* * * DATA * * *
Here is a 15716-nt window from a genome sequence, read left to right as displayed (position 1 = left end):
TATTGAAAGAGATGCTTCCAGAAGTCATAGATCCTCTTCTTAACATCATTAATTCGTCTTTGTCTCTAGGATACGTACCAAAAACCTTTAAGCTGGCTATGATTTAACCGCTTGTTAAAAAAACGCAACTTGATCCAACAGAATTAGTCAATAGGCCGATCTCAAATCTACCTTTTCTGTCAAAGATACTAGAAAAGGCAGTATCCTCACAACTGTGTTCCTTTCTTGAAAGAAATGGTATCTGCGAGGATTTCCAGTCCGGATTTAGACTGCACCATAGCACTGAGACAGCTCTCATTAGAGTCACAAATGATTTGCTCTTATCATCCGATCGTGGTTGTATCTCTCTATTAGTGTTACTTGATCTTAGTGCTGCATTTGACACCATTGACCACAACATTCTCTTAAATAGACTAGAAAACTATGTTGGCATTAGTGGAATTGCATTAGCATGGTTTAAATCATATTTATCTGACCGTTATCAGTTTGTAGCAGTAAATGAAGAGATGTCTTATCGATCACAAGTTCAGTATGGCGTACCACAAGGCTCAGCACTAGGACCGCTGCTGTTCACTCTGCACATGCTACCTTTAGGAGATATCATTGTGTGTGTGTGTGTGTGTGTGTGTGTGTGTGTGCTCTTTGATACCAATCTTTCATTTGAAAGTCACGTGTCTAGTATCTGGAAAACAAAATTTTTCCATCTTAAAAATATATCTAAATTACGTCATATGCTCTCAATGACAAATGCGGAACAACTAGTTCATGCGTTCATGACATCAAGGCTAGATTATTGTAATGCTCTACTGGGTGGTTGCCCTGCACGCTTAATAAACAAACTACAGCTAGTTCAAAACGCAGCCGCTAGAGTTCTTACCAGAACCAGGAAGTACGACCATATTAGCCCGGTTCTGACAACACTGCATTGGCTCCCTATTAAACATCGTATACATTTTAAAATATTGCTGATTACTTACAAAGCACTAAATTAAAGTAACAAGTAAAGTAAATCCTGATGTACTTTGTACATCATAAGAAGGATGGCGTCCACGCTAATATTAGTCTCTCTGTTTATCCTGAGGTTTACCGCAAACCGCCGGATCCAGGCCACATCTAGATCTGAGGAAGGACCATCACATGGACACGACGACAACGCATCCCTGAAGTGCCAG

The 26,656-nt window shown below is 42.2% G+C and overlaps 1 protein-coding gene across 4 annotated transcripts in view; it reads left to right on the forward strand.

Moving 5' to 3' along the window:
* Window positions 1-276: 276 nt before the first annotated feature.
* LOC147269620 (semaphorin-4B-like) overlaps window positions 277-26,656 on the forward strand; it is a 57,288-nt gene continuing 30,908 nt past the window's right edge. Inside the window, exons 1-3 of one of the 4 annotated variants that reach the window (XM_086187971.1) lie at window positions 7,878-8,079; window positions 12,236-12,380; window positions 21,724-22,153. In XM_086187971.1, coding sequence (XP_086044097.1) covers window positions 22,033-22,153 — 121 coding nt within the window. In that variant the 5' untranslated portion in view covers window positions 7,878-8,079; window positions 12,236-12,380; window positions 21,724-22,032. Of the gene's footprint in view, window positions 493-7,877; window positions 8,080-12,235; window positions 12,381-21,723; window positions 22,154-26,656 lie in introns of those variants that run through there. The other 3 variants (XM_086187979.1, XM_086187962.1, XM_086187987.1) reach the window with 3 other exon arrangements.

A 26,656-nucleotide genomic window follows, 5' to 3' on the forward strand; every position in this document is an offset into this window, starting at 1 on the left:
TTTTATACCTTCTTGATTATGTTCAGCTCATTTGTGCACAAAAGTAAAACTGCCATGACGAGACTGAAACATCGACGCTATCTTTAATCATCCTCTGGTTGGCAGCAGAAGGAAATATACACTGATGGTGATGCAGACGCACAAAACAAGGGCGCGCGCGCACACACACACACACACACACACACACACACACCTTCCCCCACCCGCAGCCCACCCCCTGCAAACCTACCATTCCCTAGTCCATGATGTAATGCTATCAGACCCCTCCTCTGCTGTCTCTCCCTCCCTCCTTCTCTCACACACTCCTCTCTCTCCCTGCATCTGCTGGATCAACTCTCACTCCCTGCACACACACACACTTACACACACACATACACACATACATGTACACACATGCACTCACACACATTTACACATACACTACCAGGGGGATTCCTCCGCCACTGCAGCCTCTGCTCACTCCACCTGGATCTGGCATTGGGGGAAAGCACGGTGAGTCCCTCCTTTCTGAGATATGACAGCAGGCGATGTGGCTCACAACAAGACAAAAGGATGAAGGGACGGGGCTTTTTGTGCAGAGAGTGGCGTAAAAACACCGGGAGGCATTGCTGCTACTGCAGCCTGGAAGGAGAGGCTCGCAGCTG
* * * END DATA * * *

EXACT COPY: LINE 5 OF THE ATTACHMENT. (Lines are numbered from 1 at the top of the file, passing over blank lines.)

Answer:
* Window positions 1-276: 276 nt before the first annotated feature.